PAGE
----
The Mongol invasion of Europe in the early 1240’s were devastating for more countries in Central Europe, and triggered a great interest in the research of history and archaeology. The present study gives an overview of the course of events, the archaeological and historical research trends and ideas, and a detailed discussion on the archaeological source types connected to the Mongol invasion of Hungary in 1241–1242.
The European Union is founded on a set of common principles of democracy, the rule of law, and fundamental rights, as enshrined in Article 2 of the Treaty on the European Union. Whereas future Member States are vetted for their compliance with these values before they accede to the Union, no similar method exists to supervise respect of these foundational principles after accession. This gap needs to be filled, since history proved that EU Member State governments’ adherence to foundational EU values cannot be taken for granted. Against this background this article assesses the need and possibilities for the establishment of an EU Scoreboard on EU values; viable strategies and procedures to regularly monitor all Member States’ compliance with the rule of law on an equal and objective basis; and the nature of effective and dissuasive sanction mechanisms foreseen for rule of law violators.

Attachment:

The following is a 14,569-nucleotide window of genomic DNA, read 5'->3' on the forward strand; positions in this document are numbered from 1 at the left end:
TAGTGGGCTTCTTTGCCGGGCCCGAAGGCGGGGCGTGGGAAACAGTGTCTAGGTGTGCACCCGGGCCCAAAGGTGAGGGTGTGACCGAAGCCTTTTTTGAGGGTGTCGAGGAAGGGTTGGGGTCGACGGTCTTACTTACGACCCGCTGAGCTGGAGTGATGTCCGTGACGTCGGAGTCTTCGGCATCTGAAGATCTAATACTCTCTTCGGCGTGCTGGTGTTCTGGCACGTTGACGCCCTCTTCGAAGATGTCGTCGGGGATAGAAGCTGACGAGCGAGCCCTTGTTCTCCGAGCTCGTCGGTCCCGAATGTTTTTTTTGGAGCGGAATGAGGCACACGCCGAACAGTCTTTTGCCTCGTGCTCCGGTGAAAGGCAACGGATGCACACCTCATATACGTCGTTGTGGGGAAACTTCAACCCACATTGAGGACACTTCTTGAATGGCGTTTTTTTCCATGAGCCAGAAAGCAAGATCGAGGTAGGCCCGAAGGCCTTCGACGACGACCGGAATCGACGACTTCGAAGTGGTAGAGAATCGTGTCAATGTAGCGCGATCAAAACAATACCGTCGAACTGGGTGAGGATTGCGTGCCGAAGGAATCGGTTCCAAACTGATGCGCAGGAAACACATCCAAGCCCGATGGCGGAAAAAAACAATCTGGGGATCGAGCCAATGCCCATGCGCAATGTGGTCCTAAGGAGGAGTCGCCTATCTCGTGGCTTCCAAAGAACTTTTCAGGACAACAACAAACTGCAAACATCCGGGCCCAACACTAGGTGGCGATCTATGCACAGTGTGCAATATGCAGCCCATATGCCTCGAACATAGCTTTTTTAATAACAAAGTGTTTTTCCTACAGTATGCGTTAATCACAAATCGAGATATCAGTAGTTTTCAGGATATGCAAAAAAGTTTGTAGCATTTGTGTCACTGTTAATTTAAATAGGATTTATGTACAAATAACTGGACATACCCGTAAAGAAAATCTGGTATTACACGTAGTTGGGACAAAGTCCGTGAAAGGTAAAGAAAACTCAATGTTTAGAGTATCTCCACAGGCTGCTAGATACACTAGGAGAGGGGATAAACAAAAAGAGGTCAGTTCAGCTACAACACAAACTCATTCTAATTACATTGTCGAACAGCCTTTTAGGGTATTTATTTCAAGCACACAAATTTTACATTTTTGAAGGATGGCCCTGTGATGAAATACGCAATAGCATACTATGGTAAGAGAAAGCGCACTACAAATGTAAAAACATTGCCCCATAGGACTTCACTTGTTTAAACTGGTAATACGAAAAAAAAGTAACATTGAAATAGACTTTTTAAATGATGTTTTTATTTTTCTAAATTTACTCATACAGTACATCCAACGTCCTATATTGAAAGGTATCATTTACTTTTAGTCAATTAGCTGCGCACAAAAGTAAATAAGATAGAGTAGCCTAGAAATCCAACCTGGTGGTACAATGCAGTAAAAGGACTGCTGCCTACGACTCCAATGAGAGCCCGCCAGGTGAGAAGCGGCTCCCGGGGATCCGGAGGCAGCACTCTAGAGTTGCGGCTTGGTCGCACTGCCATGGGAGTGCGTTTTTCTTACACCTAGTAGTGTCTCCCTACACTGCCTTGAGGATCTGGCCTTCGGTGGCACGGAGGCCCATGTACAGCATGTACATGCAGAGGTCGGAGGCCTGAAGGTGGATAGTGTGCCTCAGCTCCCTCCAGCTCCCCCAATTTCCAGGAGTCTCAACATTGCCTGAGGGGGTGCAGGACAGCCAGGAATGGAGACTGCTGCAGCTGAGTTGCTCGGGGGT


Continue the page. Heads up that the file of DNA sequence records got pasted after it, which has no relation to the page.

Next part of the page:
This study presents the results of a comprehensive geoarchaeological study implemented at an archeological site covering ca. 5 ha near the city of Csorna on the NW part of the Danube Plain, NW Hungary. The site itself exposed a complex fluvial system of an ice age creek with near bank and overbank areas (levee, point bar, back swamp). Spatial distribution of archeological features allowed for the interpretation of differential use of the fluvial landscape by different cultures. According to our data, the referred fluvial system must have emerged during the Late Glacial. At this time, creeks originating from hills to the SE followed a uniform NW trajectory. From the Holocene, small creeks were beheaded turning into inactive flood channels. It was the time when the gradual infilling of the floodplain started. Alternating layers of floodwater coarses and floodplain fines mark recurring floods at our site. These could have been correlated with cooler, wetter climatic phases of the North Atlantic, Western Europe and high stands in Central European lakes. Highest floods are recorded during the Late Bronze and Iron Ages besides the Neolithic. Pollen data enabled us to make inferences on the vegetation as well.